This suggests two fairly interesting potential outcomes in the political future. First off, it suggests that while Democrats are likely to lose the House (the body where more members are viewed “generically” by the public), 2022 may not be an absolute wipeout in the Senate or in House races where members have a unique brand. Number two, it suggests that Biden would probably still defeat a primary challenge from his left, and could even be re-elected if the economy improves. While I give you this positive news, I’ll also give you the inverse news too. The Democratic electorate is clearly more divided and willing to turn against Democrats they don’t live than the Republican electorate is.

All of this, for what it’s worth.

My Very Low Expectations for the January 6th Committee Hearings

I have very little expectations for the January 6th hearings, no matter what production wizardry the committee pulls to make them more interesting. Committed Trump loyalists aren’t going to believe anything they say, even if the testimony came from Ivanka’s mouth. Ultimately the Justice Department isn’t (and shouldn’t) charging Trump with anything unless it’s a virtual lock he will be convicted- an acquittal would help the guy. The reality was always that 90% plus of the arrests for the terrorist attack on our Capitol would always be low level people, with the slim possibility some Trump aides got mixed in here too. The ultimate reality was that random “Proud Boys” and “Boogaloo” members were always taking the fall on this, because ultimately the actual “constitutional crisis” never came to pass- Biden was elected by the electoral college that night, regardless of how ugly it got. Yes, frankly it’s more important the ring leaders go to jail, but that was never likely.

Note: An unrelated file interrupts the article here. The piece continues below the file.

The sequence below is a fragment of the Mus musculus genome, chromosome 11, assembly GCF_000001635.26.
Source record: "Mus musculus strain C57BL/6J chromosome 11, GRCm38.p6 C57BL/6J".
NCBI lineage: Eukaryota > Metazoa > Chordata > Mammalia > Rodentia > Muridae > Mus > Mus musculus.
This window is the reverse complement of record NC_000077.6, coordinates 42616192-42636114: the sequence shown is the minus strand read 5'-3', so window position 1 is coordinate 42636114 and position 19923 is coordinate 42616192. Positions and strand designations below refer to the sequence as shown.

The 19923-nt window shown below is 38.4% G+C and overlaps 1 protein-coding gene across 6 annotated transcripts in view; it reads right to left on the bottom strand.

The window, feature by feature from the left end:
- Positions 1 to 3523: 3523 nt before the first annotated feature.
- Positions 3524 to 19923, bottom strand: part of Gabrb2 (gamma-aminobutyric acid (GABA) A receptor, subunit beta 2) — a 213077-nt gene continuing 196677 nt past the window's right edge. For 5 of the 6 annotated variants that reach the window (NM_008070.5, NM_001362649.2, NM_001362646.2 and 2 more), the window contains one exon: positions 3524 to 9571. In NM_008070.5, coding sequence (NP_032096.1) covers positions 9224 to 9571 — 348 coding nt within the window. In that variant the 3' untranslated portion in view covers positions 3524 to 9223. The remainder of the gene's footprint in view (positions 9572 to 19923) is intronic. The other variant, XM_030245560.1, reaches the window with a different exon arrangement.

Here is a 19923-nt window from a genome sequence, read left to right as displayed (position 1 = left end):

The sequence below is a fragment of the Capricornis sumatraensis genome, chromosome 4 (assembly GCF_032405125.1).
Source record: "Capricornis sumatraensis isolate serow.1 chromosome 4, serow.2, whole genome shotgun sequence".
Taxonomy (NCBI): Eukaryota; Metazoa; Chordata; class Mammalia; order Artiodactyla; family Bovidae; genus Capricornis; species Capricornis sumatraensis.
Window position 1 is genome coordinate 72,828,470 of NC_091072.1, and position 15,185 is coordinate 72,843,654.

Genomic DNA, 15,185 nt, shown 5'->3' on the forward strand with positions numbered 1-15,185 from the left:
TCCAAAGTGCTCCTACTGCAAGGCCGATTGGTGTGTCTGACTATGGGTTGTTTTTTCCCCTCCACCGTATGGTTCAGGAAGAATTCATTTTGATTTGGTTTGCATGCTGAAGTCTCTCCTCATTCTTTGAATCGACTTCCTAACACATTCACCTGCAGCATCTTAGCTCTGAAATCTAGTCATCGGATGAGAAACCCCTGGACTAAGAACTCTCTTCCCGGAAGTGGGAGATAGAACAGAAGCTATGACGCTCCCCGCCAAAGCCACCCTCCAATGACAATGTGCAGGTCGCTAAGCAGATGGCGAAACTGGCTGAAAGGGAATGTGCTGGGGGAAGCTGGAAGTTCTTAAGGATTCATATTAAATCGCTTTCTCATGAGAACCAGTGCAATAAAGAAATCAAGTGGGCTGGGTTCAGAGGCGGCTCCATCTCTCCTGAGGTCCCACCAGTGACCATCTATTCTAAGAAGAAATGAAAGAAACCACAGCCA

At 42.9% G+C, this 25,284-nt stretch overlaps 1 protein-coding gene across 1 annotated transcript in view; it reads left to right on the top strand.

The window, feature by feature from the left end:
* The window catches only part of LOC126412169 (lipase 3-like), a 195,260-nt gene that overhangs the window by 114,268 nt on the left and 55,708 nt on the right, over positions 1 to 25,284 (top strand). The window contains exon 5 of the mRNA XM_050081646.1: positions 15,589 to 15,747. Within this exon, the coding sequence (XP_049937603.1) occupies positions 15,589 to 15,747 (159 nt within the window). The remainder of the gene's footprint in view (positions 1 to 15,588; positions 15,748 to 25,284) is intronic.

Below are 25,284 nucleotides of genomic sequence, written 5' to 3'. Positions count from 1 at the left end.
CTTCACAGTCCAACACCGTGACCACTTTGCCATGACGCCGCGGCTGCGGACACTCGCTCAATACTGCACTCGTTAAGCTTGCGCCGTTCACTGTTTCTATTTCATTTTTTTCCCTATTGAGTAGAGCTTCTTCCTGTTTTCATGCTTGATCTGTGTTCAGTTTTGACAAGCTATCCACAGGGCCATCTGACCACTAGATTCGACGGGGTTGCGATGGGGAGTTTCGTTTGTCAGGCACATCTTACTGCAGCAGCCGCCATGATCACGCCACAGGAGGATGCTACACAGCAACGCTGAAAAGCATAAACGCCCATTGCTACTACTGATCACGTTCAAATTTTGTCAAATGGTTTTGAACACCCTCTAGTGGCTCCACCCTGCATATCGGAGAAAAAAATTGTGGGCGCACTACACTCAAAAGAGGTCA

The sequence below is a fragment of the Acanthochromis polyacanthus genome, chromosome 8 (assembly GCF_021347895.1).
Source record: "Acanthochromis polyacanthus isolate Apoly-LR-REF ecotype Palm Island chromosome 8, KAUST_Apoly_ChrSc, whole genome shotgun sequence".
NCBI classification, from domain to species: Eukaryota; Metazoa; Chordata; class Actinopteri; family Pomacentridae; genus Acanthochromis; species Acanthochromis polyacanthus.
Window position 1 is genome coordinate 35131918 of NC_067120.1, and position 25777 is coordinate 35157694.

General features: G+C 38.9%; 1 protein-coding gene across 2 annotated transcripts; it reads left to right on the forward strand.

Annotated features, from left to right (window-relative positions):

So what exactly am I hoping for out of this? Not much. I don’t see many people moving politically because of these hearings. People watched the Capitol riots on live TV and still a third of the country either doesn’t think it’s a big deal or thinks it was fake. I’m not sure what question Liz Cheney is going to ask to change their mind. In the end I think the price of gas is going to matter a lot more to the upcoming elections than this. While some hope that like the Watergate hearings these hearings will simply stun people into demanding action, that’s overly hopeful.